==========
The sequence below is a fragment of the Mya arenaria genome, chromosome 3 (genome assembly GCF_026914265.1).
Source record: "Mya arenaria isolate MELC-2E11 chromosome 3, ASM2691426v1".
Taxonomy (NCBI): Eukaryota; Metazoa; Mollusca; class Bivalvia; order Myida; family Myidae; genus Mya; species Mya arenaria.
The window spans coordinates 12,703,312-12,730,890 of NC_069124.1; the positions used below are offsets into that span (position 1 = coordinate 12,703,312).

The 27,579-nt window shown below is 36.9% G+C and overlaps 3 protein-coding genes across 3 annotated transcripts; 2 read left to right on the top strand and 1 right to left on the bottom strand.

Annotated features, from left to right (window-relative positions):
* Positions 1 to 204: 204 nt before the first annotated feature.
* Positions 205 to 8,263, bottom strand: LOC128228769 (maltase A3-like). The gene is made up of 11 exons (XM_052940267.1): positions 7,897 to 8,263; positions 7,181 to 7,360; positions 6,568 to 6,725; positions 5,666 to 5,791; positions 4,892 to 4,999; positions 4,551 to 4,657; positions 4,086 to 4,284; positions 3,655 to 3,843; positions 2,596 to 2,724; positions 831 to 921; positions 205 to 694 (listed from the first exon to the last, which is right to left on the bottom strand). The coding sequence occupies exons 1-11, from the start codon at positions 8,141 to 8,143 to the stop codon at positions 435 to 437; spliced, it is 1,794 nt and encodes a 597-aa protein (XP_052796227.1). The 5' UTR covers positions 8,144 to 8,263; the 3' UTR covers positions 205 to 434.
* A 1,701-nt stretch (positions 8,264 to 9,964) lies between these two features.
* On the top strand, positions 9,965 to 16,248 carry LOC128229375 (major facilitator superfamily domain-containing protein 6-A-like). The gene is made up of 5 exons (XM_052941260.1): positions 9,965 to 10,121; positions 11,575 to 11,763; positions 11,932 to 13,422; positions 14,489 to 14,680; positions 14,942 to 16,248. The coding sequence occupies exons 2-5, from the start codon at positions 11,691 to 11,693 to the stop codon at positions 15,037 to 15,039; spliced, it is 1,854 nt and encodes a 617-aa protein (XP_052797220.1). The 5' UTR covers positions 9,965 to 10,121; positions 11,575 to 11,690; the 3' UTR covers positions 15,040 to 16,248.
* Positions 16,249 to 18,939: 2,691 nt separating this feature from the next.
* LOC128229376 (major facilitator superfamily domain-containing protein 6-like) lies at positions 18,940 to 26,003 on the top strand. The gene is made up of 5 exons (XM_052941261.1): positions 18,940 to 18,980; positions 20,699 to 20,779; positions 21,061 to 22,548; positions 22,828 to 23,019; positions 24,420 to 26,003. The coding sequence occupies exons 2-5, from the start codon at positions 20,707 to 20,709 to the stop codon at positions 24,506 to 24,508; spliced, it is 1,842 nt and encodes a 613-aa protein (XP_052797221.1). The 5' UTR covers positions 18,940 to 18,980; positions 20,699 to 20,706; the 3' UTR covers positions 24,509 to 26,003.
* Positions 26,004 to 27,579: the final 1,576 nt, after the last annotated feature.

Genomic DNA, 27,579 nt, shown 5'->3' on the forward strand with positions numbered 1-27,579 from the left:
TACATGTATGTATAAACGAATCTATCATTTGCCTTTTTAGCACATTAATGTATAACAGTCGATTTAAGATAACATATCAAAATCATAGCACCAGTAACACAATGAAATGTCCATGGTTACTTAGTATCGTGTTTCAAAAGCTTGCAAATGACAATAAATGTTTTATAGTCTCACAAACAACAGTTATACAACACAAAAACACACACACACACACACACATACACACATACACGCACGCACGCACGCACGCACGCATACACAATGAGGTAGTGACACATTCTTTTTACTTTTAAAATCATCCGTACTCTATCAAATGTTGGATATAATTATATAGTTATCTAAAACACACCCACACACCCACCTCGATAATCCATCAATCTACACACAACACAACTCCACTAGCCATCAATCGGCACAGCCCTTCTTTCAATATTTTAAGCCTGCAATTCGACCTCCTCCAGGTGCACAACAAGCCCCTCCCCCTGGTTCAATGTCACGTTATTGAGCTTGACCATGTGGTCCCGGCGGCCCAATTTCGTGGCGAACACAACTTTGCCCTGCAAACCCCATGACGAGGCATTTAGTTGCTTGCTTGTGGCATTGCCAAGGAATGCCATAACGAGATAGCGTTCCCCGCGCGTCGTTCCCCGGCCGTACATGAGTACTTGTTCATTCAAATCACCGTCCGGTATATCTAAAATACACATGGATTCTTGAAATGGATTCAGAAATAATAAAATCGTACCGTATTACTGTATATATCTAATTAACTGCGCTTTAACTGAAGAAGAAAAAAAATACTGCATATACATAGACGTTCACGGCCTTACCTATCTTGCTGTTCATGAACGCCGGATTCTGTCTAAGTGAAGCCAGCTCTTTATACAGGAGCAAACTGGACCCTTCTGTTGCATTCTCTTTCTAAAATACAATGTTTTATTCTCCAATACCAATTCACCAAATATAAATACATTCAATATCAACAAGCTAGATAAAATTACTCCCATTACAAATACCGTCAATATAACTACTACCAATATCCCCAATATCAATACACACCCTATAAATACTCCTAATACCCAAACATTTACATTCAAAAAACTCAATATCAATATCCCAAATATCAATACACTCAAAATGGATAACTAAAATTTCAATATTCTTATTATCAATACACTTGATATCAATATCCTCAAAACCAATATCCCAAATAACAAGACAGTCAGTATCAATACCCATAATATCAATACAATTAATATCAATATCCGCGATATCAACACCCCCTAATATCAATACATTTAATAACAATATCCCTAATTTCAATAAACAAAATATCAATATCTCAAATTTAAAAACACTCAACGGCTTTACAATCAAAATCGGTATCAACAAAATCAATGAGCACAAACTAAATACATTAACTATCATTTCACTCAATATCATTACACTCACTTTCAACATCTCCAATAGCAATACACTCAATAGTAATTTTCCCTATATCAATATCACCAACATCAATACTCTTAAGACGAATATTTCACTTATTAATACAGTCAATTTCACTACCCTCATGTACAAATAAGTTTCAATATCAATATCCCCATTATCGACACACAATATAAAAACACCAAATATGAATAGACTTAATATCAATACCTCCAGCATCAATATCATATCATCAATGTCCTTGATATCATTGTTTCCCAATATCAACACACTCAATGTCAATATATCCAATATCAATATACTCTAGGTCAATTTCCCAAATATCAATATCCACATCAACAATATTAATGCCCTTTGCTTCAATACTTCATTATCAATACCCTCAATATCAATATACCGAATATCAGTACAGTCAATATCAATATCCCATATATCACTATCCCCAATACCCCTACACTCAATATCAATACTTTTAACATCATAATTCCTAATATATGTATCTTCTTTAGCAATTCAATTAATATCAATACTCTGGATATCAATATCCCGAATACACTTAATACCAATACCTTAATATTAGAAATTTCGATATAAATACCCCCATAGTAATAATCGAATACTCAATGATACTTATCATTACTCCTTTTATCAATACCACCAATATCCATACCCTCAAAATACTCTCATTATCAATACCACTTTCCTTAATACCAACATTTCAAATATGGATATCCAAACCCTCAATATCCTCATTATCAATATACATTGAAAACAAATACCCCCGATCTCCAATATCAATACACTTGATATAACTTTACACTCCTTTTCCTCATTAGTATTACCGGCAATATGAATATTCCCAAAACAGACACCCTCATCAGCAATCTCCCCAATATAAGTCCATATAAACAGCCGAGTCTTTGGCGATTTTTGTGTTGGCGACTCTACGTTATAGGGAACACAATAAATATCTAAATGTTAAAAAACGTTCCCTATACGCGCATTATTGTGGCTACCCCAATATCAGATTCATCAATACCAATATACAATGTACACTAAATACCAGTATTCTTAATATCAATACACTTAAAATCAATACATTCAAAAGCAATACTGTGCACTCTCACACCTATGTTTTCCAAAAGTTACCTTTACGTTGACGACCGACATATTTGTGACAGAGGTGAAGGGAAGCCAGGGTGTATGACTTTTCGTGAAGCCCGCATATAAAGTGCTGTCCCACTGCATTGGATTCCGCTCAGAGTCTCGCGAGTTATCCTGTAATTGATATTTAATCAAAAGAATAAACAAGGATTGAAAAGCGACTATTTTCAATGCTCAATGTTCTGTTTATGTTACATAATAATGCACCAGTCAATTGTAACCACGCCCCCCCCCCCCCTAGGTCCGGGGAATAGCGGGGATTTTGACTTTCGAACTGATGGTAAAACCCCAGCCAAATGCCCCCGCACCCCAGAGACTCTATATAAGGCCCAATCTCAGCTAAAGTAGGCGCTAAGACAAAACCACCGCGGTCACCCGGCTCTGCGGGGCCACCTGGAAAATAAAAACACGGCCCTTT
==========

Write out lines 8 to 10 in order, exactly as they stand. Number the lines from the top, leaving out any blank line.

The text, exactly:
* Positions 205 to 8,263, bottom strand: LOC128228769 (maltase A3-like). The gene is made up of 11 exons (XM_052940267.1): positions 7,897 to 8,263; positions 7,181 to 7,360; positions 6,568 to 6,725; positions 5,666 to 5,791; positions 4,892 to 4,999; positions 4,551 to 4,657; positions 4,086 to 4,284; positions 3,655 to 3,843; positions 2,596 to 2,724; positions 831 to 921; positions 205 to 694 (listed from the first exon to the last, which is right to left on the bottom strand). The coding sequence occupies exons 1-11, from the start codon at positions 8,141 to 8,143 to the stop codon at positions 435 to 437; spliced, it is 1,794 nt and encodes a 597-aa protein (XP_052796227.1). The 5' UTR covers positions 8,144 to 8,263; the 3' UTR covers positions 205 to 434.
* A 1,701-nt stretch (positions 8,264 to 9,964) lies between these two features.
* On the top strand, positions 9,965 to 16,248 carry LOC128229375 (major facilitator superfamily domain-containing protein 6-A-like). The gene is made up of 5 exons (XM_052941260.1): positions 9,965 to 10,121; positions 11,575 to 11,763; positions 11,932 to 13,422; positions 14,489 to 14,680; positions 14,942 to 16,248. The coding sequence occupies exons 2-5, from the start codon at positions 11,691 to 11,693 to the stop codon at positions 15,037 to 15,039; spliced, it is 1,854 nt and encodes a 617-aa protein (XP_052797220.1). The 5' UTR covers positions 9,965 to 10,121; positions 11,575 to 11,690; the 3' UTR covers positions 15,040 to 16,248.